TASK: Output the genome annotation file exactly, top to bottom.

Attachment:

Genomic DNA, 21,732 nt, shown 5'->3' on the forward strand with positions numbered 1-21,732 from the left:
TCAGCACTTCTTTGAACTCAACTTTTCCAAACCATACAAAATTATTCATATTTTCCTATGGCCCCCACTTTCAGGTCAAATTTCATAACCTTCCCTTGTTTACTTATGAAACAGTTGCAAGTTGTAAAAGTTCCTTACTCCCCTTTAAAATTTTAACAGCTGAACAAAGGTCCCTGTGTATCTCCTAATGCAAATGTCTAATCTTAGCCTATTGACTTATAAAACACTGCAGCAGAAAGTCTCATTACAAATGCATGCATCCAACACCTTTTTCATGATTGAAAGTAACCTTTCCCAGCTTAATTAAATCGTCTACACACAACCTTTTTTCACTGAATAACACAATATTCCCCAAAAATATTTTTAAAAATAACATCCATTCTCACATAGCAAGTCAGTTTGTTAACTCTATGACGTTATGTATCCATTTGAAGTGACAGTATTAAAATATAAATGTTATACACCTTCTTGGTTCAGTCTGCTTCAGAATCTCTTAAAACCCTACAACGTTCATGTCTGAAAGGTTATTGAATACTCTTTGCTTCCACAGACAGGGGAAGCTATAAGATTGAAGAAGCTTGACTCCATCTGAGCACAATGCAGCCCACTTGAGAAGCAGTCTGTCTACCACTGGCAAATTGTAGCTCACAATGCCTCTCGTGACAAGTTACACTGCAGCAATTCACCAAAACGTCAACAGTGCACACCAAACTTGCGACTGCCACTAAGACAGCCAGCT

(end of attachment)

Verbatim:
Genomic DNA, 21,732 nt, shown 5'->3' on the forward strand with positions numbered 1-21,732 from the left:
TCAGCACTTCTTTGAACTCAACTTTTCCAAACCATACAAAATTATTCATATTTTCCTATGGCCCCCACTTTCAGGTCAAATTTCATAACCTTCCCTTGTTTACTTATGAAACAGTTGCAAGTTGTAAAAGTTCCTTACTCCCCTTTAAAATTTTAACAGCTGAACAAAGGTCCCTGTGTATCTCCTAATGCAAATGTCTAATCTTAGCCTATTGACTTATAAAACACTGCAGCAGAAAGTCTCATTACAAATGCATGCATCCAACACCTTTTTCATGATTGAAAGTAACCTTTCCCAGCTTAATTAAATCGTCTACACACAACCTTTTTTCACTGAATAACACAATATTCCCCAAAAATATTTTTAAAAATAACATCCATTCTCACATAGCAAGTCAGTTTGTTAACTCTATGACGTTATGTATCCATTTGAAGTGACAGTATTAAAATATAAATGTTATACACCTTCTTGGTTCAGTCTGCTTCAGAATCTCTTAAAACCCTACAACGTTCATGTCTGAAAGGTTATTGAATACTCTTTGCTTCCACAGACAGGGGAAGCTATAAGATTGAAGAAGCTTGACTCCATCTGAGCACAATGCAGCCCACTTGAGAAGCAGTCTGTCTACCACTGGCAAATTGTAGCTCACAATGCCTCTCGTGACAAGTTACACTGCAGCAATTCACCAAAACGTCAACAGTGCACACCAAACTTGCGACTGCCACTAAGACAGCCAGCT